How to consume: The flower can be eaten fresh from the plant, and is often used in hot or cold teas, salads, relishes, or jellies. The tea is a brilliant red color, and has a tart, tangy, slightly sour flavor.

5.) Rose is a classic ornamental plant, and the petals of all 150 varieties are edible. But not all roses taste the same. A good guide for choosing a flavorful rose is this: If it smells pleasant and sweet, it probably tastes good as well.

Medicinal uses: As I explained in last month’s issue, plenty of studies show that roses have antioxidant, anti-inflammatory, and antibacterial properties.

So it’s no surprise that researchers have found that roses can help prevent type II diabetes, regulate blood pressure, support brain cell growth, and even act as a powerful cough suppressant. Plus, some studies have found that roses promote relaxation and reduce stress.

How to consume: Fresh rose petals can be eaten raw, added into fresh fruit and green salads, or dried and added to granola or mixed herbs. They can also be “muddled” and added to any liquid to make rose-infused drinks and teas, or jams and jellies. Chopped rose petals can be added to butter or olive oil to make them zestier.

6.) Squash blossoms are the flowering parts of one of the Native American staples known as the “three sisters” (corn, beans, and squash).

Squash gourds are quite tasty—and so are the blossoms. One of the most popular squash blossoms are zucchini’s bright yellow, long, bell-shaped flowers. These blossoms have a delicate, squash-like taste and a soft, velvety texture.

Medicinal uses: The yellow and orange colors of squash (and its blossoms) are due to the high content of carotenoids, which act as antioxidants and vitamin A precursors. While there are few studies on squash blossoms themselves, other research shows zucchini is rich in vitamin A, vitamin C, manganese, potassium, and magnesium.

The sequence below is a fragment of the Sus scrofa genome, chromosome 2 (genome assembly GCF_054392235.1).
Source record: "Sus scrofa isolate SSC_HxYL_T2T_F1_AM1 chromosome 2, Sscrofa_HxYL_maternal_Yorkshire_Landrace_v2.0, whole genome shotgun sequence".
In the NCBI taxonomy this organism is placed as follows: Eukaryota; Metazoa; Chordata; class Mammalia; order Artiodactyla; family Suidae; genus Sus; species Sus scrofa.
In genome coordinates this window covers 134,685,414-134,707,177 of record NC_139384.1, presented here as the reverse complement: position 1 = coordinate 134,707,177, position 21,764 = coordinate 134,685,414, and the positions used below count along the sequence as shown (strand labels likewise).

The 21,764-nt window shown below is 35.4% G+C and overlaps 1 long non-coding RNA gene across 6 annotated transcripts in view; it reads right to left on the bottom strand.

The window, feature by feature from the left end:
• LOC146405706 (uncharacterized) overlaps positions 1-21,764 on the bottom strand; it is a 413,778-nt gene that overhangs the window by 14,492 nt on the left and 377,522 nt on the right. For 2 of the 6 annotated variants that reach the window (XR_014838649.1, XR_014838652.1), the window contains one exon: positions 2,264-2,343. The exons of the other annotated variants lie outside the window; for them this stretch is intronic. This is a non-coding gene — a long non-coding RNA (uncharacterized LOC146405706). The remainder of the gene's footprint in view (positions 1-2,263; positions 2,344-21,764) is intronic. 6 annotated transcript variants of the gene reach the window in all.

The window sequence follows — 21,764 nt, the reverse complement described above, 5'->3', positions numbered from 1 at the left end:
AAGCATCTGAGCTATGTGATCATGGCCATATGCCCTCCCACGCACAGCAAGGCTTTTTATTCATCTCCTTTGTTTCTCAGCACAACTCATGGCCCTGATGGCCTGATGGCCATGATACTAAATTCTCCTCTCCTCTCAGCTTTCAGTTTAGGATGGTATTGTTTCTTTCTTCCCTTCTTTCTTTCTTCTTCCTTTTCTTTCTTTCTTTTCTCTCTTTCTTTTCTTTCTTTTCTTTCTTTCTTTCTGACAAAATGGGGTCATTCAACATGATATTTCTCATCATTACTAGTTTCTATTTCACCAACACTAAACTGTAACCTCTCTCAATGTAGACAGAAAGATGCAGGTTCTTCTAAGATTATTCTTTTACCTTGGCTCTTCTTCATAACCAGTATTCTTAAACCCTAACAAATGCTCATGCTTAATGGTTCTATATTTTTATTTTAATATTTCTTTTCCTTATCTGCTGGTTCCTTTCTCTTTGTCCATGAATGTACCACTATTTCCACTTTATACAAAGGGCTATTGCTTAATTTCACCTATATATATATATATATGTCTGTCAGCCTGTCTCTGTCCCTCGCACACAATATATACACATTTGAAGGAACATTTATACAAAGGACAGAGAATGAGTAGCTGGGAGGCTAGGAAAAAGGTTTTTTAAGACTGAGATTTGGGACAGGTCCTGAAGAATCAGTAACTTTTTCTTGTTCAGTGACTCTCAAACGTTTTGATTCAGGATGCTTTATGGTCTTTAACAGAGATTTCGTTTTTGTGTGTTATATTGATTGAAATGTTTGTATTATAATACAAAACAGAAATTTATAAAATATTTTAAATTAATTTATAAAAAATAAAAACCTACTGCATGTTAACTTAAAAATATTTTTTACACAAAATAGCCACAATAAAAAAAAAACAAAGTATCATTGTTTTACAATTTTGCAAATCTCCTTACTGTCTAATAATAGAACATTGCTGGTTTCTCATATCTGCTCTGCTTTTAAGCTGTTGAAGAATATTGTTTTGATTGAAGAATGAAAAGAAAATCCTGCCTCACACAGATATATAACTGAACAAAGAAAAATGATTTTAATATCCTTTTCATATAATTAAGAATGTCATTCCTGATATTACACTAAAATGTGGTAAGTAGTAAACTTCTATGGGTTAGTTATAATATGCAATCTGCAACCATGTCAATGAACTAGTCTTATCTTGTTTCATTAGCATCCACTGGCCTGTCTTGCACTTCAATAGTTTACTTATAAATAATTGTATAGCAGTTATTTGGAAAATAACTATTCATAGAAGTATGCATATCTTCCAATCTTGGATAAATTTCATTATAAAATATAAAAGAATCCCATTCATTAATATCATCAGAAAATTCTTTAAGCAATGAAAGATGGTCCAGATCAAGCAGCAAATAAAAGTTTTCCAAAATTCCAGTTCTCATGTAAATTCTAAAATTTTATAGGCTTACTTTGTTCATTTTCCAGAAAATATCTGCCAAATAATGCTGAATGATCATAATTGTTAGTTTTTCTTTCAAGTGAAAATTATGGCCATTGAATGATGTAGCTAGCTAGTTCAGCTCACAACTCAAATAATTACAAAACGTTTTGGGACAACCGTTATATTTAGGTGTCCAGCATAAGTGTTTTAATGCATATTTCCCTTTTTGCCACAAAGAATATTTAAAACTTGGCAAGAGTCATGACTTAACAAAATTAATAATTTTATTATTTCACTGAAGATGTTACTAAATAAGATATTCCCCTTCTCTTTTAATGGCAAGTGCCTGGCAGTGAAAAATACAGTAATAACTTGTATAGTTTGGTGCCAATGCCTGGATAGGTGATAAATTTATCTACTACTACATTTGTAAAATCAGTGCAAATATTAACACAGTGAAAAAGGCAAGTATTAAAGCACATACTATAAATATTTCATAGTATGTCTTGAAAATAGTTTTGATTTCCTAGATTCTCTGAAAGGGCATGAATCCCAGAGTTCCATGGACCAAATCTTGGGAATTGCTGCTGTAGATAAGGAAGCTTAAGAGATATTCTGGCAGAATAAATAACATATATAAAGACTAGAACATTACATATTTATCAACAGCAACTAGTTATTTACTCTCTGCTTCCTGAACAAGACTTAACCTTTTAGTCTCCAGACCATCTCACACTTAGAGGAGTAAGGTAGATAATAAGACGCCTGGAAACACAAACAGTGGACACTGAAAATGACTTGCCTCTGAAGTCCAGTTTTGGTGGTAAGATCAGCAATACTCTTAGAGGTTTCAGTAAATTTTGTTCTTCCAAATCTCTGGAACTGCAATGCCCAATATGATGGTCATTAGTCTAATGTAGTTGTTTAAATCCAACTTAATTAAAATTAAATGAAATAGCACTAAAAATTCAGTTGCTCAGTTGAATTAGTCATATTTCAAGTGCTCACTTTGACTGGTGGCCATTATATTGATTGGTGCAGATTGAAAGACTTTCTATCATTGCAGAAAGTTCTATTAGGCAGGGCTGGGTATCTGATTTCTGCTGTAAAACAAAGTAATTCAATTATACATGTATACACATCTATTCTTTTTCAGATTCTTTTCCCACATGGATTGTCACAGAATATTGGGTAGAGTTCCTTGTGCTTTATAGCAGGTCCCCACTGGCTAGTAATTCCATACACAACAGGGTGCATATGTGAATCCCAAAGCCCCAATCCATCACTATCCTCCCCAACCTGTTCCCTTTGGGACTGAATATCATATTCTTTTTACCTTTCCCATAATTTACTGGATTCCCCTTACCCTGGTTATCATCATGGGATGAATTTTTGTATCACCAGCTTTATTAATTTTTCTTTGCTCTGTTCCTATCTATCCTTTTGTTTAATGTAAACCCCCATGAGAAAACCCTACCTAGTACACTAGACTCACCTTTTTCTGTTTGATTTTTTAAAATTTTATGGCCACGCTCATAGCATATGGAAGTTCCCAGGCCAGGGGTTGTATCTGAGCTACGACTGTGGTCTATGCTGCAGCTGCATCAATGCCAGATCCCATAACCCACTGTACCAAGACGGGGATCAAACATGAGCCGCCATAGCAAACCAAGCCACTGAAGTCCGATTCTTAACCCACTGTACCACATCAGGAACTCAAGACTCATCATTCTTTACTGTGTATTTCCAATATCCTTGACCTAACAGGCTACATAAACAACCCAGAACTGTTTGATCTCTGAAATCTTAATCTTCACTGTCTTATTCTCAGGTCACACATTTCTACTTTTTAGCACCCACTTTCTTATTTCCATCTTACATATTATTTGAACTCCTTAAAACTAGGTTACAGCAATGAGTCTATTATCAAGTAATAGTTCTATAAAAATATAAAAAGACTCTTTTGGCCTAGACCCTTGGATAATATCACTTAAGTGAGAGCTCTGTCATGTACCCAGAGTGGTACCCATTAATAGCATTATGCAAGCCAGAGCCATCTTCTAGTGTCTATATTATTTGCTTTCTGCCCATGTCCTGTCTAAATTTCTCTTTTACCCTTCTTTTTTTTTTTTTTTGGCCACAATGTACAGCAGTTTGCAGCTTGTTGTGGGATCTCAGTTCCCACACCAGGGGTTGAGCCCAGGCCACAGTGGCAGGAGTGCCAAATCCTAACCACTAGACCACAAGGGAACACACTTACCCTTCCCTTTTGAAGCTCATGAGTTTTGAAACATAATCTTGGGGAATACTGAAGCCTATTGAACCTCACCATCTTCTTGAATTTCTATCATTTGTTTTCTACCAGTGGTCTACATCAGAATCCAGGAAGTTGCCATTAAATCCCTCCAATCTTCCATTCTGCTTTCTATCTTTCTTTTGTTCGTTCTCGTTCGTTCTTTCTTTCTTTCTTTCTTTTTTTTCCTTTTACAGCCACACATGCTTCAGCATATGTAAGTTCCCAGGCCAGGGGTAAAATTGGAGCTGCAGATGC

There’s some evidence that zucchini has anti-cancer benefits as well.2 It’s also loaded with soluble and insoluble fiber, which aids in digestion, supports gut health, and helps with blood-sugar management.

How to consume: Squash blossoms can be eaten raw or sliced in fresh green salads. They can also be sautéed in herbed batter, or stuffed with herbed cheeses and baked until crispy.

And there you have it. Six edible, flavorful, healthful flowers to add to your garden—and to your plates! Indeed, my grandmother in France always kept little candied flowers in a bowl on the dining room table for ornamentation and consumption. I like to follow her lead and make flowering plants the centerpiece of my table—and my diet.

Sources:

1”Chamomile: A herbal medicine of the past with bright future.” Mol Med Report. 2010 Nov 1; 3(6): 895–901.

2“Chemical compositions of chrysanthemum teas and their anti-inflammatory and antioxidant properties.” Food Chem. 2019 Jul 15;286:8-16.

3“Dual Effect of Chrysanthemum indicum Extract to Stimulate Osteoblast Differentiation and Inhibit Osteoclast Formation and Resorption In Vitro.” Evid Based Complement Alternat Med. 2014;2014:176049.

4“Anti-inflammatory activity of Taraxacum officinale,” J Ethnopharmacol. 2008;115(1):82-88

5“Hypolipidemic and antioxidant effects of dandelion (Taraxacum officinale) root and leaf on cholesterol-fed rabbits,” Int J Mol Sci. 2010;11(1):67-78.

6“Effect of sour tea (Hibiscus sabdariffa L.) on arterial hypertension: a systematic review and meta-analysis of randomized controlled trials.” J Hypertens. 2015 Jun;33(6):1119-27.

7“Hibiscus flower extract selectively induces apoptosis in breast cancer cells and positively interacts with common chemotherapeutics.” BMC Complement Altern Med. 2019 May 6;19(1):98.

8“Plants with potential use on obesity and its complications”. EXCLI J. 2015 Jul 9;14:809-31.

 9“Dietary Plants for the Prevention and Management of Kidney Stones: Preclinical and Clinical Evidence and Molecular Mechanisms”. Intl J Mol Sci. 2018 Mar 7;19(3).

10“Exploring the effect and mechanism of Hibiscus sabdariffa on urinary tract infection and experimental renal inflammation.” J Ethnopharmacol. 2016 Dec 24;194:617-625.

11“Hibiscus sabdariffa L. extract prolongs lifespan and protects against amyloid-β toxicity in Caenorhabditis elegans: involvement of the FoxO and Nrf2 orthologues DAF-16 and SKN-1.” Eur J Nutr. 2019 Feb 1.

12“Role of Zucchini and Its Distinctive Components in the Modulation of Degenerative Processes: Genotoxicity, Anti-Genotoxicity, Cytotoxicity and Apoptotic Effects.” Nutrients. 2017 Jul 14;9(7).